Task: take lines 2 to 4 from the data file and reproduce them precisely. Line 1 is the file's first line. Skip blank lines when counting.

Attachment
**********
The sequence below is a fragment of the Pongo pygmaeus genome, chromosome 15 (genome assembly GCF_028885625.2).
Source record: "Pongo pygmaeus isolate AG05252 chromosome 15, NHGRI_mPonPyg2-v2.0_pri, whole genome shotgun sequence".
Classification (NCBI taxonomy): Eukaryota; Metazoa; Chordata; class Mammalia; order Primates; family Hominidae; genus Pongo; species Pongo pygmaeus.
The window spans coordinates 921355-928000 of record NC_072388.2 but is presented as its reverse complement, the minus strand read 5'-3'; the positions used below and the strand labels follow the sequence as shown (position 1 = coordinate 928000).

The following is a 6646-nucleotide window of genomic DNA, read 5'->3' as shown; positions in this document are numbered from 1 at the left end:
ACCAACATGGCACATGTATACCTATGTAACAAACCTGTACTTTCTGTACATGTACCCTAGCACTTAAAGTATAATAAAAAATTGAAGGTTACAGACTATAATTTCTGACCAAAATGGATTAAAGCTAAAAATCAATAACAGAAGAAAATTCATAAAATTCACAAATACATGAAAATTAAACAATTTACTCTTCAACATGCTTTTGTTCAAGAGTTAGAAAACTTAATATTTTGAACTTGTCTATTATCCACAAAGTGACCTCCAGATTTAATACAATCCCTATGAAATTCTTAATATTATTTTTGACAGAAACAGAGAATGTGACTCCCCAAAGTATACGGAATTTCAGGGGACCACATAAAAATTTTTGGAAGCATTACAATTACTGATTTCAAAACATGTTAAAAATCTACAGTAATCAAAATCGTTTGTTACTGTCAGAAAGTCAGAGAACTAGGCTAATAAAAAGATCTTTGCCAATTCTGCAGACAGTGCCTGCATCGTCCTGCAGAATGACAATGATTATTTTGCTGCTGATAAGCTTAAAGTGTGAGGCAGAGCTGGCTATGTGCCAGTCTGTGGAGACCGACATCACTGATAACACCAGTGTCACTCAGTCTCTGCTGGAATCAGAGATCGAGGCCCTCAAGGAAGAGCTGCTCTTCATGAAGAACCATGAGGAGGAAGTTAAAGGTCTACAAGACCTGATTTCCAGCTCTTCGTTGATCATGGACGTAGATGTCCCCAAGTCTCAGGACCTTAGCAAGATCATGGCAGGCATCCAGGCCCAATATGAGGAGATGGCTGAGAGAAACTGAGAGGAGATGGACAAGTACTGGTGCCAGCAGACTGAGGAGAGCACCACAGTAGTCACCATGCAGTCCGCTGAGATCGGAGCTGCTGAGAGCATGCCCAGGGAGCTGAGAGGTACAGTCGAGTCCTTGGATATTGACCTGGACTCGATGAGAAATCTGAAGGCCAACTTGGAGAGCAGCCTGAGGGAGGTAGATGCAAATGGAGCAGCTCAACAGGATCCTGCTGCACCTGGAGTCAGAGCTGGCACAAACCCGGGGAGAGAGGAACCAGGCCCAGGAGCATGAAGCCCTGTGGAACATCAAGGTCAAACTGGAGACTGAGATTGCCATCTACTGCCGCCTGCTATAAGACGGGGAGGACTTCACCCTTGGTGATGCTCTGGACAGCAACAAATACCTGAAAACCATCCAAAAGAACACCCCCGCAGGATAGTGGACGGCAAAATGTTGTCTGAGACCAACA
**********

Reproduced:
Source record: "Pongo pygmaeus isolate AG05252 chromosome 15, NHGRI_mPonPyg2-v2.0_pri, whole genome shotgun sequence".
Classification (NCBI taxonomy): Eukaryota; Metazoa; Chordata; class Mammalia; order Primates; family Hominidae; genus Pongo; species Pongo pygmaeus.
The window spans coordinates 921355-928000 of record NC_072388.2 but is presented as its reverse complement, the minus strand read 5'-3'; the positions used below and the strand labels follow the sequence as shown (position 1 = coordinate 928000).